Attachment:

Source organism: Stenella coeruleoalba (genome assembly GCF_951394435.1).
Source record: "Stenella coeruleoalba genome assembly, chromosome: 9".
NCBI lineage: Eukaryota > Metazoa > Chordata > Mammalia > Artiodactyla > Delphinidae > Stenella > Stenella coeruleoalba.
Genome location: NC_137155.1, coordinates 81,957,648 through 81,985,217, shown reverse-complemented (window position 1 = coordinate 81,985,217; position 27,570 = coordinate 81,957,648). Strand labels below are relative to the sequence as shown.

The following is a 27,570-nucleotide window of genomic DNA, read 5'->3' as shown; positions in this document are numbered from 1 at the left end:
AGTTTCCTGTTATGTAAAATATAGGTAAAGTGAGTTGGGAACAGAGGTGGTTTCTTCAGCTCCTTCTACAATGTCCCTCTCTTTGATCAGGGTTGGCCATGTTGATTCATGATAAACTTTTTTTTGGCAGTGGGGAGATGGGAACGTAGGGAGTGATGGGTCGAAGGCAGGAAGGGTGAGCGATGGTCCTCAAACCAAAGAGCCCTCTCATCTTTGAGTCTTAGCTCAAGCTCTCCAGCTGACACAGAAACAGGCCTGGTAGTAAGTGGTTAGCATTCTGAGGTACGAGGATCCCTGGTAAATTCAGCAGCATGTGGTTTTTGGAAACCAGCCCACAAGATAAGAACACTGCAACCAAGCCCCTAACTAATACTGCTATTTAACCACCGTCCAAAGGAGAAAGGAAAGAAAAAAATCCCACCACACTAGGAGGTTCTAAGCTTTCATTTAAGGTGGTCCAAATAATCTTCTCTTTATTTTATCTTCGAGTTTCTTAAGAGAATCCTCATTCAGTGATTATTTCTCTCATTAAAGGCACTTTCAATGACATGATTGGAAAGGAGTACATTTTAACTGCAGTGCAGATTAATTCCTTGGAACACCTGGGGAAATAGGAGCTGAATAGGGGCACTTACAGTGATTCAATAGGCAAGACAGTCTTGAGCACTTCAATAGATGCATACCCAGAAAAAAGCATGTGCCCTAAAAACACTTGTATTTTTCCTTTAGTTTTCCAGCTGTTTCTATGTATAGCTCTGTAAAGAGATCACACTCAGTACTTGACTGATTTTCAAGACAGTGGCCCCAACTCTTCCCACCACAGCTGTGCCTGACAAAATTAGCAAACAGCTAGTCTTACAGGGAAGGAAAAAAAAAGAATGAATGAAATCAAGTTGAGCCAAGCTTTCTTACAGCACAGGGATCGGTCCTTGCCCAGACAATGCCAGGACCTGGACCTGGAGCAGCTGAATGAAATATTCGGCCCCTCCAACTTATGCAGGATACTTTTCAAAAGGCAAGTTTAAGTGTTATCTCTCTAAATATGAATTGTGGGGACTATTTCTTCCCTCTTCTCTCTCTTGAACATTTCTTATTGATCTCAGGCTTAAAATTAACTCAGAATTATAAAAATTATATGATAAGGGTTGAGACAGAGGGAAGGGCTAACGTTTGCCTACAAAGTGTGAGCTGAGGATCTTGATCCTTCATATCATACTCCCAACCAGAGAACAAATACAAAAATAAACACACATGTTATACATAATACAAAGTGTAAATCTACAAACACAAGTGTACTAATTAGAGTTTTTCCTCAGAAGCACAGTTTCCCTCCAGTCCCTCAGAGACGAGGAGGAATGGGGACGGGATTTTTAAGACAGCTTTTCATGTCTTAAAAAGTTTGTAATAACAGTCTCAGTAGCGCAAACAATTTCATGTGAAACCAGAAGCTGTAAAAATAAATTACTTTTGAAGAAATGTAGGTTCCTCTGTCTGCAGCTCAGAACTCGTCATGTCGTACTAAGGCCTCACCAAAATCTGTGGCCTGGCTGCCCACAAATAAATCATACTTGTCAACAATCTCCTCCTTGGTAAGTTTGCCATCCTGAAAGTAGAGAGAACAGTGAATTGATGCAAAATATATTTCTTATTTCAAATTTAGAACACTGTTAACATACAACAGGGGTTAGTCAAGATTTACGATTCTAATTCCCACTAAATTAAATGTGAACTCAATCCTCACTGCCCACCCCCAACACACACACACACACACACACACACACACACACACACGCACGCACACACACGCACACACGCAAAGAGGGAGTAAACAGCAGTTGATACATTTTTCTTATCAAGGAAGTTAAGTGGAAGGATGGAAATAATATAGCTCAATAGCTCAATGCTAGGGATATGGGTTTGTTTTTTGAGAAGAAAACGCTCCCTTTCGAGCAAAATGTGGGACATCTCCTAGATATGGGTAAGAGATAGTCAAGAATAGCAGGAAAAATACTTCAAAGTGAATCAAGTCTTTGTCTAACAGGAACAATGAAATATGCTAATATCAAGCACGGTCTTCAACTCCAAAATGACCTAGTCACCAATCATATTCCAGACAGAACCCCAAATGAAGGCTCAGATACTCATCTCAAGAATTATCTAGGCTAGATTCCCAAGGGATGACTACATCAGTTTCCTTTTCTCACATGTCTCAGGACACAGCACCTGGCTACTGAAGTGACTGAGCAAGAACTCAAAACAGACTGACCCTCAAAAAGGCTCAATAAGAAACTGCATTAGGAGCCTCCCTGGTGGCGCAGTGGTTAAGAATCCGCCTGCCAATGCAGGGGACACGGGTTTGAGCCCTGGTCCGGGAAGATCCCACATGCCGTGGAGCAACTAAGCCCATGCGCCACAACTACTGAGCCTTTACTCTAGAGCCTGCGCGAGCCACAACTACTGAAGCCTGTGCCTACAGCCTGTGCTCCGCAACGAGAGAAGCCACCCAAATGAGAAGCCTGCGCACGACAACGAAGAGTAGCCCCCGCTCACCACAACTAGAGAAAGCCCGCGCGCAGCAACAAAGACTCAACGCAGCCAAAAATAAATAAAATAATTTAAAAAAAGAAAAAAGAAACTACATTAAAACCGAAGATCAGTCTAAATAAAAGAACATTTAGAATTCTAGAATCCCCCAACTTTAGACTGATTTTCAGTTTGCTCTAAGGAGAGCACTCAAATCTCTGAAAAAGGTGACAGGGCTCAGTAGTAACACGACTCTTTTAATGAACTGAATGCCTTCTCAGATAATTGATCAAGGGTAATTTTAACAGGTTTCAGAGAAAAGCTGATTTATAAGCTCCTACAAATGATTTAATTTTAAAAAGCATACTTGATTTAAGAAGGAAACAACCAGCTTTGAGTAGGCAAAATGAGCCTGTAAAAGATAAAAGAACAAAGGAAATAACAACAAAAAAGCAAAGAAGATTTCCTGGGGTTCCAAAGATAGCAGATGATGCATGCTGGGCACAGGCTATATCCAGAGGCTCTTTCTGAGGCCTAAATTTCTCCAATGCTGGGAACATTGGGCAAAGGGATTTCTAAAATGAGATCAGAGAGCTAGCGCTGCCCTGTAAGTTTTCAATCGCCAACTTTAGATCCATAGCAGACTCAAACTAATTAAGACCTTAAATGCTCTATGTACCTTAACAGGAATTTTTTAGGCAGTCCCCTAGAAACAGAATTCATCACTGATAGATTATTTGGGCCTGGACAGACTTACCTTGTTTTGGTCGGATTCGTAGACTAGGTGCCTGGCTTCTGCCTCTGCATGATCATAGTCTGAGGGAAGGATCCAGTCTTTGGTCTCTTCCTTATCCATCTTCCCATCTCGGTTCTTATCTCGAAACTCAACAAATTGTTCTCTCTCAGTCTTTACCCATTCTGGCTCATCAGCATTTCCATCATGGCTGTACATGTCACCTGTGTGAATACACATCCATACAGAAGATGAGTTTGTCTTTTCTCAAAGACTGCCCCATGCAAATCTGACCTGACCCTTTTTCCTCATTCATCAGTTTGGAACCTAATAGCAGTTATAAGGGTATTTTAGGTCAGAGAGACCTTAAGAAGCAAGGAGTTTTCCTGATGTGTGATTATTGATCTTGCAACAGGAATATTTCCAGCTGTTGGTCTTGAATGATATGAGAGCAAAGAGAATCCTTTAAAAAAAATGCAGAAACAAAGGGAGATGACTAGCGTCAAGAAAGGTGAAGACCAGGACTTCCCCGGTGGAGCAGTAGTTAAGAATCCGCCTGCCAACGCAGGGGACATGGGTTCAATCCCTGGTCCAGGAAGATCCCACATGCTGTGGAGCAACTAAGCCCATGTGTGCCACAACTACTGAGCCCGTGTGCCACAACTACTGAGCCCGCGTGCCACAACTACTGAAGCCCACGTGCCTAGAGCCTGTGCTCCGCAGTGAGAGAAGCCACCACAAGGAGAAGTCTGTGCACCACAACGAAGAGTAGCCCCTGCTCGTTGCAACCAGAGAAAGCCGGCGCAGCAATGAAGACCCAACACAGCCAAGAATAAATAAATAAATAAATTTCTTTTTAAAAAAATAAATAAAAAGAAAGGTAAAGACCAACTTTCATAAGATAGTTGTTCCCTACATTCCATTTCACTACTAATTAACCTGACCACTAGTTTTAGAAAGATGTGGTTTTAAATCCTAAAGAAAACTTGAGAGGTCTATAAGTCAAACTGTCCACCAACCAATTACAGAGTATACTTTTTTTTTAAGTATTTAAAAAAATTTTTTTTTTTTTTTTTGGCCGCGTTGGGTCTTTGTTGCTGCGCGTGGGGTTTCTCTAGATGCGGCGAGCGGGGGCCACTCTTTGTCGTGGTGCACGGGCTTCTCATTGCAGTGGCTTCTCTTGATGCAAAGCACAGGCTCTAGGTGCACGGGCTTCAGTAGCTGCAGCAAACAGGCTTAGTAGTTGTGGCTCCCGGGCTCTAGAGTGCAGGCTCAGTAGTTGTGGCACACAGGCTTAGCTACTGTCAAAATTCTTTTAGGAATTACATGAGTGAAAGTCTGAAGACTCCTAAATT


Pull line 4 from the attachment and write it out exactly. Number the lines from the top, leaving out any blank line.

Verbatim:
Genome location: NC_137155.1, coordinates 81,957,648 through 81,985,217, shown reverse-complemented (window position 1 = coordinate 81,985,217; position 27,570 = coordinate 81,957,648). Strand labels below are relative to the sequence as shown.